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Parshas Miketz/Chanukah - No, Thanks!

By Reb Eliezer Bulka

Posted on 12/17/17

When the brothers return home after their first confrontation with Yoseif, Yaakov refuses to let them bring Binyamin back down with them. Reuvein boldly declares (42:37) that both his sons shall be put to death if he does not bring Binyamin back. Despite this impressive expression of dedication, Yaakov refuses to let the brothers return with Binyamin. Later, as the famine grows stronger, the return to Egypt seems imminent. Yehudah proclaims (43:9) that he will take responsibility for Binyamin and that if he does not return him and stand him up in front of Yaakov, then he will have sinned to his father for all of days. Rashi comments that "all of days" refers to the world to come. Yehudah was declaring that if he fails to return Binyomin, his sin shall be everlasting. Yaakov subsequently sent the brothers back down with Binyomin.


From a practical point of view, the reason why Yaakov accepted Yehudah's proposal and not Reuvein's may simply be because time was just running out. Reuvein's offer was presented when the brothers had just returned and could survive without returning to Egypt for a while. Later on, however, there simply was no other alternative.


The Ohr HaChayim, however, offers a comparison of the sincerity of the two offers. Reuvein, in fact, had four sons. He only offered the sacrifice of two of them because he was not willing to lose all his children and be bereft of the mitzvah of procreation. He was willing to sacrifice possessions of this world but not his reward in the world to come. Yaakov sensed this slight insincerity in Reuvein's offer. Yehudah, however, was willing to sacrifice even his portion in the world to come, according to Rashi's interpretation. Yaakov, therefore, felt that Yehudah's acceptance of responsibility was sincere enough that he could trust with the life of his youngest son.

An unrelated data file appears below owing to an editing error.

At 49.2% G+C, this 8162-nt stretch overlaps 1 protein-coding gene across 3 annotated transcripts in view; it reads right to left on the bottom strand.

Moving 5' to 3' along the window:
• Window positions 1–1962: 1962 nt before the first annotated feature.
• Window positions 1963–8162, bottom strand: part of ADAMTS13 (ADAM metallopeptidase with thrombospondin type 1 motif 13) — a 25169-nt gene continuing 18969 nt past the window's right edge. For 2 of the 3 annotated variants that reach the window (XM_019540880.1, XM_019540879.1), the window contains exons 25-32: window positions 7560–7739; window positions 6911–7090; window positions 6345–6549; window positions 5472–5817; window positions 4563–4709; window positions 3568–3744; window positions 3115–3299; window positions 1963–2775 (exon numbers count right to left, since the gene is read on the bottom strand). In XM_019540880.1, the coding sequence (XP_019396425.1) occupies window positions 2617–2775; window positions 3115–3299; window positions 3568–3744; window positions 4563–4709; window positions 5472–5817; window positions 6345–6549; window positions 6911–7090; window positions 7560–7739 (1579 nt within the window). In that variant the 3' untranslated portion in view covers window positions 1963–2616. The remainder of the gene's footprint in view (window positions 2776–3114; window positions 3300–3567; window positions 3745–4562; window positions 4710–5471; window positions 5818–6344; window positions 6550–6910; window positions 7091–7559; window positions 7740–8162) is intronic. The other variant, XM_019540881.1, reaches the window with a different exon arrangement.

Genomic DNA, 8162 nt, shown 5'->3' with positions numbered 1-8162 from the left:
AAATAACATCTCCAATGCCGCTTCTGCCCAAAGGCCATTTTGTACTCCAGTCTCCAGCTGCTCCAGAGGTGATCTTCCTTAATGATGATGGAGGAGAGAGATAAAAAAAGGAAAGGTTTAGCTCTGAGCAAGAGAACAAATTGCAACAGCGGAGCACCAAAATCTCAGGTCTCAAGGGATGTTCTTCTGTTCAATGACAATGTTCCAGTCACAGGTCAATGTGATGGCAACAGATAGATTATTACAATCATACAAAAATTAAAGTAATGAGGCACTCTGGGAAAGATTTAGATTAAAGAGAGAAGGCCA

In the past, we have discussed different nuances of Chanukah as they pertain to the miracle of the war and the miracle of the oil. I would like to explore the actual significance of the two miracles. Specifically, why was it necessary to have these two miracles?


To begin, let us backtrack and approach the issue based on our understanding of our reactions to the miracles. At the end of Al HaNisim, we recount that the eight days of Chanukah were instituted lehodos ulhalel. There are two distinct purposes for Chanukah. Lehodos is simply understood as giving of thanks. As we have discussed in past years, the Al HaNisim text mentions nothing of the miracle of the oil. As R' Chaim Kanievsky explains, it was not a miracle of eternal significance as it pertains to our existence. We would still be standing here today with or without the miracle of the oil. Thus, we are not expected to give thanks for it. The same cannot be said about the great miracle of the defeat of the mighty Syrian Greeks by our tiny army. That is why the thanks is focused exclusively on that event. (I have heard a number of people, speaking about Chanukah, commenting that we "do not celebrate military victories." Based on the above, that approach seems questionable at best.)


Hallel is usually understood as praise. This is clearly different than thanks. Hallel, in our context, is expression of recognition of HaShem's greatness. Whereas the miracle of the war, as unbelievable as it was, was more discrete, the miracle of the oil was a blatant miracle. As we have mentioned in the name of P'nei Yehoshua, the miracle of the oil was not "necessary," per se. Nevertheless, it was a clear stamp of approval on the entire episode of Chanukah and, at the same time, a clear display of HaShem's greatness.


The two miracles of Chanukah represent the two aspects of HaShem's deliverance. Our commemoration of this holiday is meant to give thanks and to give praise - to thank HaShem for our defeat of the Greeks and to give praise and recognize His ultimate greatness.